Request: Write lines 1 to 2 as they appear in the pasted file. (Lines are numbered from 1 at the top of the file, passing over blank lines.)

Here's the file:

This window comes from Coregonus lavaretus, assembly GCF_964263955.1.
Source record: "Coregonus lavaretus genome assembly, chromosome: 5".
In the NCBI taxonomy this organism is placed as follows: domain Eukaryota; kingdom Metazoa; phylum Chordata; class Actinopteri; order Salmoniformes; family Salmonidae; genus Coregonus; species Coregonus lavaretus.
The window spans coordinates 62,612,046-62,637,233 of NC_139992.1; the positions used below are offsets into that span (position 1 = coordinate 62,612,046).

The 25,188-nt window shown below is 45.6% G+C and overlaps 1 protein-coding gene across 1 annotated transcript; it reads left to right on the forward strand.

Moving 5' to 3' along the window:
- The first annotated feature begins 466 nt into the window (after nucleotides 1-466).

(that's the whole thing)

This window comes from Coregonus lavaretus, assembly GCF_964263955.1.
Source record: "Coregonus lavaretus genome assembly, chromosome: 5".